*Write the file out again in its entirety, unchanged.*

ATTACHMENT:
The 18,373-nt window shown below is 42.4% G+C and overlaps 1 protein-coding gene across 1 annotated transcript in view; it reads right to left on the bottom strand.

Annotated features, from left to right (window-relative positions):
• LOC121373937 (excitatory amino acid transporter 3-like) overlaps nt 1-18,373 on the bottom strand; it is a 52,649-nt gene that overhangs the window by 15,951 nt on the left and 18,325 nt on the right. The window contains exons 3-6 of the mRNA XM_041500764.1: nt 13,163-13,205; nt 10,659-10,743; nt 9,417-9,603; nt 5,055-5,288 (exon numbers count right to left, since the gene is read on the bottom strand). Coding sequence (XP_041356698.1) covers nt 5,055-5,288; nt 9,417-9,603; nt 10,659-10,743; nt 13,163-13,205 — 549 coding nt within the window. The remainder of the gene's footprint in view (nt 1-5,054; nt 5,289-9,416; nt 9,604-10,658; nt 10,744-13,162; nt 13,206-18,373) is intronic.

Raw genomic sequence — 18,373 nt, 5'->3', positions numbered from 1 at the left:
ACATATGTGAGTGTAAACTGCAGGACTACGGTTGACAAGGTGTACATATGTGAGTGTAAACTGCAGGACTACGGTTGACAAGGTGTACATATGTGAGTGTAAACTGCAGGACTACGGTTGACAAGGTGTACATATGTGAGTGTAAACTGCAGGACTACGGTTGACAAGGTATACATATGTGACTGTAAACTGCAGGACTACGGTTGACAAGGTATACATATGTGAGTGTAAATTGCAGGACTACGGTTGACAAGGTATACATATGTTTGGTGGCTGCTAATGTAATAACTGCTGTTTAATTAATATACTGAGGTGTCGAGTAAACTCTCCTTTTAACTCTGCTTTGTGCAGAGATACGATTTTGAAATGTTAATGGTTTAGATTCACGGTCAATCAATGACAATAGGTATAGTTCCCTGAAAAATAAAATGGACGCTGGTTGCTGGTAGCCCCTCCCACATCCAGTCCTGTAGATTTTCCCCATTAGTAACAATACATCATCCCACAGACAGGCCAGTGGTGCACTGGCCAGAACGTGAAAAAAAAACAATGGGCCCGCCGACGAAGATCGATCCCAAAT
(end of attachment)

The 18,373-nt window shown below is 42.4% G+C and overlaps 1 protein-coding gene across 1 annotated transcript in view; it reads right to left on the bottom strand.

Annotated features, from left to right (window-relative positions):
• LOC121373937 (excitatory amino acid transporter 3-like) overlaps nt 1-18,373 on the bottom strand; it is a 52,649-nt gene that overhangs the window by 15,951 nt on the left and 18,325 nt on the right. The window contains exons 3-6 of the mRNA XM_041500764.1: nt 13,163-13,205; nt 10,659-10,743; nt 9,417-9,603; nt 5,055-5,288 (exon numbers count right to left, since the gene is read on the bottom strand). Coding sequence (XP_041356698.1) covers nt 5,055-5,288; nt 9,417-9,603; nt 10,659-10,743; nt 13,163-13,205 — 549 coding nt within the window. The remainder of the gene's footprint in view (nt 1-5,054; nt 5,289-9,416; nt 9,604-10,658; nt 10,744-13,162; nt 13,206-18,373) is intronic.

Raw genomic sequence — 18,373 nt, 5'->3', positions numbered from 1 at the left:
ACATATGTGAGTGTAAACTGCAGGACTACGGTTGACAAGGTGTACATATGTGAGTGTAAACTGCAGGACTACGGTTGACAAGGTGTACATATGTGAGTGTAAACTGCAGGACTACGGTTGACAAGGTGTACATATGTGAGTGTAAACTGCAGGACTACGGTTGACAAGGTATACATATGTGACTGTAAACTGCAGGACTACGGTTGACAAGGTATACATATGTGAGTGTAAATTGCAGGACTACGGTTGACAAGGTATACATATGTTTGGTGGCTGCTAATGTAATAACTGCTGTTTAATTAATATACTGAGGTGTCGAGTAAACTCTCCTTTTAACTCTGCTTTGTGCAGAGATACGATTTTGAAATGTTAATGGTTTAGATTCACGGTCAATCAATGACAATAGGTATAGTTCCCTGAAAAATAAAATGGACGCTGGTTGCTGGTAGCCCCTCCCACATCCAGTCCTGTAGATTTTCCCCATTAGTAACAATACATCATCCCACAGACAGGCCAGTGGTGCACTGGCCAGAACGTGAAAAAAAAACAATGGGCCCGCCGACGAAGATCGATCCCAAAT